Chores that have needed doing for one, two, even three years are slowly being dealt with. Expenses are being tracked and brought under control. Budgets aren't far behind. It's a lot of work, but the work is necessary and pleasing. On top of that, I'm decluttering, I'm cooking good food, I'm volunteering and making a difference, and Kitty seems back on an even keel after a nasty crisis at the end of last week.

All in all, everything is improving. Last fall/the holiday period were rough, with medication problems and other snafus, but as I move further into winter, I can feel the days lengthening. It reminds me that spring isn't too far off, so I need to prepare before the good weather and sunshine catch me by surprise.

My favorite season is certainly not winter, though I enjoy a New England one complete with alternating sunshine and snow (as opposed to rain, rain, rain here in KY). I need sunlight like I need oxygen and hate taking antidepressants because they are simply no substitute for the real thing. At the moment, I can't travel to sunny areas, so the trapped feeling comes and goes. But if we had some real snow followed by some bright sunshine, I'd not feel half as bad. Cross-country skiing...

I cannot wait for the end of February. That's when I'm finally able to phase off the drugs and enjoy the lengthening days. Then, March arrives, and it's time to plant the cold weather crops, and summer is on its way. Life turns up the volume at that point.

But I admit it's nice to hibernate a bit in front of a heater, reading a good novel or bingeing on old TV shows (I'm almost through season 2 of "ER", one of my old favorites).

Do you have a favorite season? I'd love to hear what it is.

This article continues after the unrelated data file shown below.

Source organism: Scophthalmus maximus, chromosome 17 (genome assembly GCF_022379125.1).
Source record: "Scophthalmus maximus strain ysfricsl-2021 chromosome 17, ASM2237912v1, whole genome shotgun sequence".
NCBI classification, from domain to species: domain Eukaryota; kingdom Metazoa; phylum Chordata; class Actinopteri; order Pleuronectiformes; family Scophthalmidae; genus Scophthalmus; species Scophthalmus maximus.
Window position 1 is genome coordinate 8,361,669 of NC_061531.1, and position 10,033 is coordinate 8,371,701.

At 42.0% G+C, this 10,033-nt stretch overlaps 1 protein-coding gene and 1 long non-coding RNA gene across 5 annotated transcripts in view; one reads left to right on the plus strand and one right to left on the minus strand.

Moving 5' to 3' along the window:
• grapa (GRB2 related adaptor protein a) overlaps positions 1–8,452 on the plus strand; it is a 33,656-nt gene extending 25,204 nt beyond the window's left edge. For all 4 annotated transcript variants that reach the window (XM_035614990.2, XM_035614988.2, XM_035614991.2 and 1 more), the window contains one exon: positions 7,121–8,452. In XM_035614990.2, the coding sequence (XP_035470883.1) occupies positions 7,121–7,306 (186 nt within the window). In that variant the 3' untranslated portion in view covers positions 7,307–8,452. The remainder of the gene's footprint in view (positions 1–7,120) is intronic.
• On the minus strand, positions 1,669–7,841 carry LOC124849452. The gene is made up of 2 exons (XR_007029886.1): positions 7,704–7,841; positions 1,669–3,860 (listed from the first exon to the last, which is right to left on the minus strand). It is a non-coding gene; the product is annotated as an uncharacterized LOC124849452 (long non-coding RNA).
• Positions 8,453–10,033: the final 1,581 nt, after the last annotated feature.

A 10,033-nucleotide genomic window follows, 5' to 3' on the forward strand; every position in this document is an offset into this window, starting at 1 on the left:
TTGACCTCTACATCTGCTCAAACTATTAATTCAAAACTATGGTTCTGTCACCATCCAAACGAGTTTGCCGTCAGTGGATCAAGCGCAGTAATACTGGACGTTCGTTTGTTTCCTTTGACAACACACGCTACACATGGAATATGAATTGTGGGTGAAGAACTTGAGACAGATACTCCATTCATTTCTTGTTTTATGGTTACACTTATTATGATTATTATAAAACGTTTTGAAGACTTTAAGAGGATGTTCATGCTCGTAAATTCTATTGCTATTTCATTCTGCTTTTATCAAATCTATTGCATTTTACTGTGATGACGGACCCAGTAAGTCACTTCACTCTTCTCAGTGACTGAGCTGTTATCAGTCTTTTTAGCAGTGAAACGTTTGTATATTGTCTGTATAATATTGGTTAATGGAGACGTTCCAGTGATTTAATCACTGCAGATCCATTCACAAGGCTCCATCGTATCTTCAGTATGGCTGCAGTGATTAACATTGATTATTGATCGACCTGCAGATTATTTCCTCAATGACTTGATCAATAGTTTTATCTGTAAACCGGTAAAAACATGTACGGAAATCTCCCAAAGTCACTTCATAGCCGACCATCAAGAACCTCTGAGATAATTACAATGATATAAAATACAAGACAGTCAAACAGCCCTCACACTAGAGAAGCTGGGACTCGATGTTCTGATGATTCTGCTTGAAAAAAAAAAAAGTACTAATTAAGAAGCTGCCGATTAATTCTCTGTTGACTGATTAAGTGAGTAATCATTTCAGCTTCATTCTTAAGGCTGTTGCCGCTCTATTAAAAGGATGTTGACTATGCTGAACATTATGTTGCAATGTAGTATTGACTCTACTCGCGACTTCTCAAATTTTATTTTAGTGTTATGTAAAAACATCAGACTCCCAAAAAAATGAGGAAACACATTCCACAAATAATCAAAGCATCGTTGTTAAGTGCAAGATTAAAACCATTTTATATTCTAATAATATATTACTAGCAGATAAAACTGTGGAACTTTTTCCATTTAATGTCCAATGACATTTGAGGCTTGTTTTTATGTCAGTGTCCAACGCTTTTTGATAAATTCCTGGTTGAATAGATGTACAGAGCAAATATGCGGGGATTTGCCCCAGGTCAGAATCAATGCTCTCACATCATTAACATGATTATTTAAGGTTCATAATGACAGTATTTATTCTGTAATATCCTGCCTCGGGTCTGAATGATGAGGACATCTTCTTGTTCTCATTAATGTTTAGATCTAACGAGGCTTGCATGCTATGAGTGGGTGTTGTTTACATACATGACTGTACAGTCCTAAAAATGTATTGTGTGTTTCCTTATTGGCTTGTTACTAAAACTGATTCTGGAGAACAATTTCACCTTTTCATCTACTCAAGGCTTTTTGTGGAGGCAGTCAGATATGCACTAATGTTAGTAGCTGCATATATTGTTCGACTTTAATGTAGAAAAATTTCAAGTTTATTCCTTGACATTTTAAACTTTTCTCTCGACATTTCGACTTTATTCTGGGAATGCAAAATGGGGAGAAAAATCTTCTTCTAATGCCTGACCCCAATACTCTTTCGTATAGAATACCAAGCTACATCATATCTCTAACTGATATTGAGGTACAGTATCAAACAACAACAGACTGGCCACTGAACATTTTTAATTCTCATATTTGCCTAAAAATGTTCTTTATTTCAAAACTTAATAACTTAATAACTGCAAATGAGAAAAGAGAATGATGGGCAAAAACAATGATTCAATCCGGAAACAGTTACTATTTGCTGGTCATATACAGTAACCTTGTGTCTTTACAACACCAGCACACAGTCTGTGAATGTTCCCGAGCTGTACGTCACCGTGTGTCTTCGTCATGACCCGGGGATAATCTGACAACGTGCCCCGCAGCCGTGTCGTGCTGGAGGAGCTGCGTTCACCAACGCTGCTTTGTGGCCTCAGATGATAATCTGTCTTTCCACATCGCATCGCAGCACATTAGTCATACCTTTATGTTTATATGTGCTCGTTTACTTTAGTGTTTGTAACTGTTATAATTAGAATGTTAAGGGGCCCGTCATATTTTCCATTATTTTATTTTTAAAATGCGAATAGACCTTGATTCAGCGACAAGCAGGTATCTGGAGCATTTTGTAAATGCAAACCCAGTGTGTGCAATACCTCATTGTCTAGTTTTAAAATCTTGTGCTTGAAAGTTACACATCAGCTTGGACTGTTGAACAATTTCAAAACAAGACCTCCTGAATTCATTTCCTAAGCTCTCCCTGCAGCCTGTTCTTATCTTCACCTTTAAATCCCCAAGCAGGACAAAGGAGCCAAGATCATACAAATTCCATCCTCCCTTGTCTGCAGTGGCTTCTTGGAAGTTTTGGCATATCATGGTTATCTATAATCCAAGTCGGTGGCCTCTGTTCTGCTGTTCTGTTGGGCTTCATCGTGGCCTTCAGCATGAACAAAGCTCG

Do you plan to grow a garden this year? If so, are you trying anything new?

Wednesday, January 09, 2019

The Unbearable Heaviness of Anxiety

Image courtesy of geralt, pixabay. Creative Commons licensed.

Tough times today. I have some major dental work scheduled this p.m. that is freaking me out. Dental work beyond a cleaning/x-rays is my biggest phobia. I have yet to find a dental practice that is as compassionate as the one I had in Massachusetts (God bless you, Dr. Poras), but until I find one, there's nitrous oxide and speaking up about things that bother me (like forbidding novocaine shot into my jaw joint rather than in the gums around the tooth, because jaw injections cause lingering pain that lasts for 8 weeks--NOPE, not dealing with that!).

The reasons for my anxiety lie in my youth, and are not important here. Suffice it to say that I need a lot of support today. I have a friend who volunteered to go with me to Lex, but I've decided to go alone and just have the gas. It worked for my recent root canal, which had me wild with agitation. And I know I alone am the best soother of me when things are rough. Call it an unexpected positive derived from learning to cope with a shitty, abusive childhood.